Rsi (stockData: seq<Quote>) rsiLength

And here is how to use it:

open System
open MyTrades.Analytics
open Rsi

[<EntryPoint>]
let main argv =

    let prices  = …//populate prices seq
    let rsi = Rsi.Rsi prices 14;
    ...

 

Calculate William %R

For calculating William %R the closing prices are not enough, therefore it takes OHCLWithDate (instead of Quote) as input:

WilliamsPR (prices: seq<OHCLWithDate>) nDays

Other than this you can use it similar to the other functions:

open System
open MyTrades.Analytics
open WilliamsPR

[<EntryPoint>]
let main argv =

   let prices  = …//populate prices seq
   let williams = WilliamsPR prices 14
   ...

Again, the result (williams) is seq<Quote>

 

Backtesting

Another feature I already started to implement is back-testing. The point of technical analysis is to give buy and sell signals. The back-testing functions in myTrades.Analytics basically look for buy and sell signals and calculate the return of the transactions created based on the signals on the input data, which is typically a historical data for a given stock.

Now theoretically you can parameterize these strategies on an infinite way, but currently I implemented all of them with default parameters, but later I would like to extend it. What I mean by that is that for example for RSI everything below 30 is considered oversold and everything above 70 is considered overbought, but for some stock maybe 25 and 85 would be better. For Williams %R there are even more parameters. Currently some defaults are hardcoded and you cannot change them. But like I said… I will revisit this.

The return type of every back-testing function is:

type BacktestingResult = { Transactions: seq<TransactionQuote>; ResultInPercent: double }

where TransactionQuote is:

type TransactionQuote =
    | Buy of Quote
    | Sell of Quote * double

Meaning the ResultInPercent stores the overall gain or loss and the the second item of the tuple in the TransactionQuote in Sell case stores the result of every sell transaction.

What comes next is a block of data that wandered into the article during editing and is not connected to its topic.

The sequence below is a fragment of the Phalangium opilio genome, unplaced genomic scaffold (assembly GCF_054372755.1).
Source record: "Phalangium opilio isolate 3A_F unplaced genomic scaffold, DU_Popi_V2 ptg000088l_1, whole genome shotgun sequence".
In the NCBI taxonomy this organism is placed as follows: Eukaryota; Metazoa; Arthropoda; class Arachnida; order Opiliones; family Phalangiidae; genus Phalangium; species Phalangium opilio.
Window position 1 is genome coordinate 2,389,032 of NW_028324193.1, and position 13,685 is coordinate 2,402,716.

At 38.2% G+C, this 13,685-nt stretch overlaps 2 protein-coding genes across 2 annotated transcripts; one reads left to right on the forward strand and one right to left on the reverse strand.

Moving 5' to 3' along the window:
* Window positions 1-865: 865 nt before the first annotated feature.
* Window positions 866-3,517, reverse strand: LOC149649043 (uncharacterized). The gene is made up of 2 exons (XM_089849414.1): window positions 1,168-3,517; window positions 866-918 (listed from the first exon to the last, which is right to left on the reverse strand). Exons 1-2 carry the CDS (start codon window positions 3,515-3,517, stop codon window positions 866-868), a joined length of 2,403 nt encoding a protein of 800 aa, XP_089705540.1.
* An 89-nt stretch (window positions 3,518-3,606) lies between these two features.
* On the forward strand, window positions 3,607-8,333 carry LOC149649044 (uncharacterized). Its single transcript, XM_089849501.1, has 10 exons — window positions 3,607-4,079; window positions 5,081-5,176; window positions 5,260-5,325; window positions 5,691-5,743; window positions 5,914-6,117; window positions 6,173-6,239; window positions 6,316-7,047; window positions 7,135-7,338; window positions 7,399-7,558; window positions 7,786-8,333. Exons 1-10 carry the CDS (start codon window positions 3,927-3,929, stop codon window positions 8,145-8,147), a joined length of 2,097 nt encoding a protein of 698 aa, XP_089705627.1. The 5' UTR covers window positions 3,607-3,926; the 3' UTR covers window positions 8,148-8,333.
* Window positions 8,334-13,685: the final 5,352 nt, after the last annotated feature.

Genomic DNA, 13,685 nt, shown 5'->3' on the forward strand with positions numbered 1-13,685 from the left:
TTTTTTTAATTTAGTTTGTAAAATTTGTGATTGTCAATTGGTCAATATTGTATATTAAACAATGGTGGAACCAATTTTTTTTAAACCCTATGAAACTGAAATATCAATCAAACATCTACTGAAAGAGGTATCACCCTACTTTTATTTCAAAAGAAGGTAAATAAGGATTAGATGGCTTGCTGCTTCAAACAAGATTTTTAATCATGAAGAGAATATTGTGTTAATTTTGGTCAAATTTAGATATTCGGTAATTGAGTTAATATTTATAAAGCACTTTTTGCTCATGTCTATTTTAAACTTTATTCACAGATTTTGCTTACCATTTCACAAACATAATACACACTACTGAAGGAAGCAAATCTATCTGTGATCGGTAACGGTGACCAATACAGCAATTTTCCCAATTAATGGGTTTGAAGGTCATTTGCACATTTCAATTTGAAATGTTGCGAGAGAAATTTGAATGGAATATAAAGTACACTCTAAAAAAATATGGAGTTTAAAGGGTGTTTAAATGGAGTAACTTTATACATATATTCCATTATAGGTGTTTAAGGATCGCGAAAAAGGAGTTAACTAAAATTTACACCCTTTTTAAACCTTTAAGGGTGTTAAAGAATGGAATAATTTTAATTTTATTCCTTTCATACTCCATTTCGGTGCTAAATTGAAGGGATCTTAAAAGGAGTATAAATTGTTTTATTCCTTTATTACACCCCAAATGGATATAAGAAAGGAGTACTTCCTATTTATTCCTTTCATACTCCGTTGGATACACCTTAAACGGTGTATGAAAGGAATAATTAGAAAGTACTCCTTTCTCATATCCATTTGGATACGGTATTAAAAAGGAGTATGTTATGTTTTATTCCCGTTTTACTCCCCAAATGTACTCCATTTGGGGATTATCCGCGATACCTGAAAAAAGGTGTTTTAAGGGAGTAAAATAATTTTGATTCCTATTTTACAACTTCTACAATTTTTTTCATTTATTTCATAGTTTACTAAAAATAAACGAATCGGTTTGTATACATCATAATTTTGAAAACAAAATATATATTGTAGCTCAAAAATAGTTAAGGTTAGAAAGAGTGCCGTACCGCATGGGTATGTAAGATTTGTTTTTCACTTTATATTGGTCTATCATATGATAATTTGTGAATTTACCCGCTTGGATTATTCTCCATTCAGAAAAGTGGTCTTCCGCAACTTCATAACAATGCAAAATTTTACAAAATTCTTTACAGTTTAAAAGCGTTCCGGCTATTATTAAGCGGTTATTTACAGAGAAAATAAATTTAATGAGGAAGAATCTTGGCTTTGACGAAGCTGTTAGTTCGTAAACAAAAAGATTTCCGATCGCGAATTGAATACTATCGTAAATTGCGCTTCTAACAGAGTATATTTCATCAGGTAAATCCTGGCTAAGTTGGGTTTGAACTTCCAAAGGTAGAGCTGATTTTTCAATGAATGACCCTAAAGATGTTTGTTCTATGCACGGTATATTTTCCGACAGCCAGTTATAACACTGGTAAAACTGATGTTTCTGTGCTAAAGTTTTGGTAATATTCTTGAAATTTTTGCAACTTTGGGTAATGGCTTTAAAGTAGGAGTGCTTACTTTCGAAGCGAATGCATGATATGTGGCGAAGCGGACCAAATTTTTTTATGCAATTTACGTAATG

Backtesting RSI:

Here is the interface:

BackTestRsiWithPrice (rsiData: seq<Quote>) (price: seq<Quote>)

The length of the RSI data passed as the first parameter can be anything. By default, this algorithm buys when the RSI is below 30 and sells when it reaches 70, then it looks for the next buy signal and repeats this on the whole input data.

Here is a sample:

open System
open MyTrades.Analytics
open MyTrades.Analytics.TestData
open Rsi

[<EntryPoint>]
let main argv =

    let prices = GetBmwQuotes //Get historical data
    let rsiData = Rsi prices 14
    let rsiBackTesingResult = BackTestRsiWithPrice rsiData (prices |> Seq.skip 14)

Make sure that the data of the first and the second parameter is aligned based on the Date field. (In this case because of the RSI we have to skip the first 14 items in the prices Seq.)

Similar there are back-testing methods for other indicators with the same parameters and the same return type.

  • BackTestMovingAverageWithPrice: Buys when SMA is in down trend and Price goes over it from below.
  • BackTestWilliamsPr: Buys when Williams %R reaches -100 and after 5 days it is still below -85 and sells when it reaches 0 and after 5 days it is still above -15. (This is till WIP)
  • BackTestRsiWithPrice: (as already discussed) buys when the RSI is below 30 and sells when it reaches 70

 

The structure of the code on GitHub

The repo currently contains 3 projects:

  • Analytics: the library itself.
  • Analytics.Test: Test code based on XUnit.
  • Analytics.Playground: This is a console application project in order to play with the library. During development it is very useful since currently there is no way to debug under CoreCLR with F# and XUnit cannot do printf output either (see https://github.com/xunit/xunit/issues/718 ).